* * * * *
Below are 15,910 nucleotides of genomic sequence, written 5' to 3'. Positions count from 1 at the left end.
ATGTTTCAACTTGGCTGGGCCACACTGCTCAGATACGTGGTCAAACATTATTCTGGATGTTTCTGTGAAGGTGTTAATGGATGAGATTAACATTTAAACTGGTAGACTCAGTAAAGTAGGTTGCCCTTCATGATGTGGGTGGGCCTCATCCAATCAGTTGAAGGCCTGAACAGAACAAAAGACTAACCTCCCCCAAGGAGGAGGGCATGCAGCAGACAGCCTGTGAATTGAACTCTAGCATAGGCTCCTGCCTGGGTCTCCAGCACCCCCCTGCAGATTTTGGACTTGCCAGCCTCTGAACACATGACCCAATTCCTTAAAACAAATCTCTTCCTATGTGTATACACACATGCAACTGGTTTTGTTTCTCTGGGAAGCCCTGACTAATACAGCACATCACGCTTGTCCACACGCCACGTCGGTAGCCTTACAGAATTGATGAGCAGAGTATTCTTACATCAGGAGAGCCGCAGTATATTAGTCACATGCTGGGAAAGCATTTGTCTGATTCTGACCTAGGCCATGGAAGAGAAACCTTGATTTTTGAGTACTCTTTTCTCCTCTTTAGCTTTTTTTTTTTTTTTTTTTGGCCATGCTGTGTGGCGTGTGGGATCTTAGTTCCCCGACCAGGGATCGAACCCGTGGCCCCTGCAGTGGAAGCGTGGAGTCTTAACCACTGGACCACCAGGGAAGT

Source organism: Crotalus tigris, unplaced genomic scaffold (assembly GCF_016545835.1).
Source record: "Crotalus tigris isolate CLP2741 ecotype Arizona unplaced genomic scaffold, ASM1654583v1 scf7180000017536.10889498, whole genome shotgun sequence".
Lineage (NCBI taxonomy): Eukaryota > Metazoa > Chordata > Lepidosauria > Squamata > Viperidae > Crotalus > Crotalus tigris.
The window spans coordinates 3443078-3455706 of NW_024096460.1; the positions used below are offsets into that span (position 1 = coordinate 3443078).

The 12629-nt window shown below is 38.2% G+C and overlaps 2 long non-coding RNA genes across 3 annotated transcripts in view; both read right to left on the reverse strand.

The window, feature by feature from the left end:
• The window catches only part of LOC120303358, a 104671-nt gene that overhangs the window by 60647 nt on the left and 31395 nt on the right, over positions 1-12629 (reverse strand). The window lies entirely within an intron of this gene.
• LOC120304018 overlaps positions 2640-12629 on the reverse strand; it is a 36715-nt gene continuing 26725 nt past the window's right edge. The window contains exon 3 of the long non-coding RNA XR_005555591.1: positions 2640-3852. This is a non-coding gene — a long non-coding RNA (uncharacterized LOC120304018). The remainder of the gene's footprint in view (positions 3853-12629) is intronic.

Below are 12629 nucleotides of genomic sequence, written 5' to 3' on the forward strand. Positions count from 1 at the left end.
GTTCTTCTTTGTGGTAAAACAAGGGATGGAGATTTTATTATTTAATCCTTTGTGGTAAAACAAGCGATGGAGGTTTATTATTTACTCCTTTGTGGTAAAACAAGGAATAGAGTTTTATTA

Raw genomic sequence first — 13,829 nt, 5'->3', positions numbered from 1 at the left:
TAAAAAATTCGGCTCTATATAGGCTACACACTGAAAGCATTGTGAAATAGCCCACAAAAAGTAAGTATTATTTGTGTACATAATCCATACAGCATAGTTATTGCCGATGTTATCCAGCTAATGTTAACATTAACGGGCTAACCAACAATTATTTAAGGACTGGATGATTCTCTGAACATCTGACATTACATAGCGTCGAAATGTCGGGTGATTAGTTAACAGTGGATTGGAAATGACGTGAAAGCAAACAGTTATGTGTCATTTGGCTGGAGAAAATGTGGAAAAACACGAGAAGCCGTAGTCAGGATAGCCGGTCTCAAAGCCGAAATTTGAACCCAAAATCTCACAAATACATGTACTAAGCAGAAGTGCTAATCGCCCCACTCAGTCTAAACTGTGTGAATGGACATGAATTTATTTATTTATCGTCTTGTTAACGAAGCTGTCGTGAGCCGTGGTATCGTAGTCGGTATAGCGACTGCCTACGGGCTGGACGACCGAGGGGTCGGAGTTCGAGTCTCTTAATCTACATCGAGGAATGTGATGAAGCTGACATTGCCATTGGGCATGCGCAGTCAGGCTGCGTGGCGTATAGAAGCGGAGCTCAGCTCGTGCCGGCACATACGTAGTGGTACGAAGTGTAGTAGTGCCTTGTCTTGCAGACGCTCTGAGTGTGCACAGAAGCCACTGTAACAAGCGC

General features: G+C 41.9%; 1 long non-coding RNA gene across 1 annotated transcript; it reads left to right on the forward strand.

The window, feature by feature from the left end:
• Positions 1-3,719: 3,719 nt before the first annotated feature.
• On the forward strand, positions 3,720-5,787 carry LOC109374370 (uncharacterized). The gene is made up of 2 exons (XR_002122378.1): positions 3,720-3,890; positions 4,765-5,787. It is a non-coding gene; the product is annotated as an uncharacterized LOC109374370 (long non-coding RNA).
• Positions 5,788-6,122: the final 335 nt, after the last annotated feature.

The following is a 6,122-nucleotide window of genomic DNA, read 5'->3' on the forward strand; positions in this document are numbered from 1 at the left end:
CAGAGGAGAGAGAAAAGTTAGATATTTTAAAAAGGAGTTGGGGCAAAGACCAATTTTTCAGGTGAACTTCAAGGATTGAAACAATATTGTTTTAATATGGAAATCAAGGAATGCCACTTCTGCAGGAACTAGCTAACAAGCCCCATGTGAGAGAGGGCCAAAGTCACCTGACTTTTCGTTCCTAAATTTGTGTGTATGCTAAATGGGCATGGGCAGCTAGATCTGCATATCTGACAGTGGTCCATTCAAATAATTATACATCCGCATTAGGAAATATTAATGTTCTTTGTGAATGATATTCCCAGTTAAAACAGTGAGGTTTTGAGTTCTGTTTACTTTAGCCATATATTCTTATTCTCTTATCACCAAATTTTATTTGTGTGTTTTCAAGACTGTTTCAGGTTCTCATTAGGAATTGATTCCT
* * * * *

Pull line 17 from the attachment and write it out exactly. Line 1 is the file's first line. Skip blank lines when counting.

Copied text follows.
• Positions 1-3,719: 3,719 nt before the first annotated feature.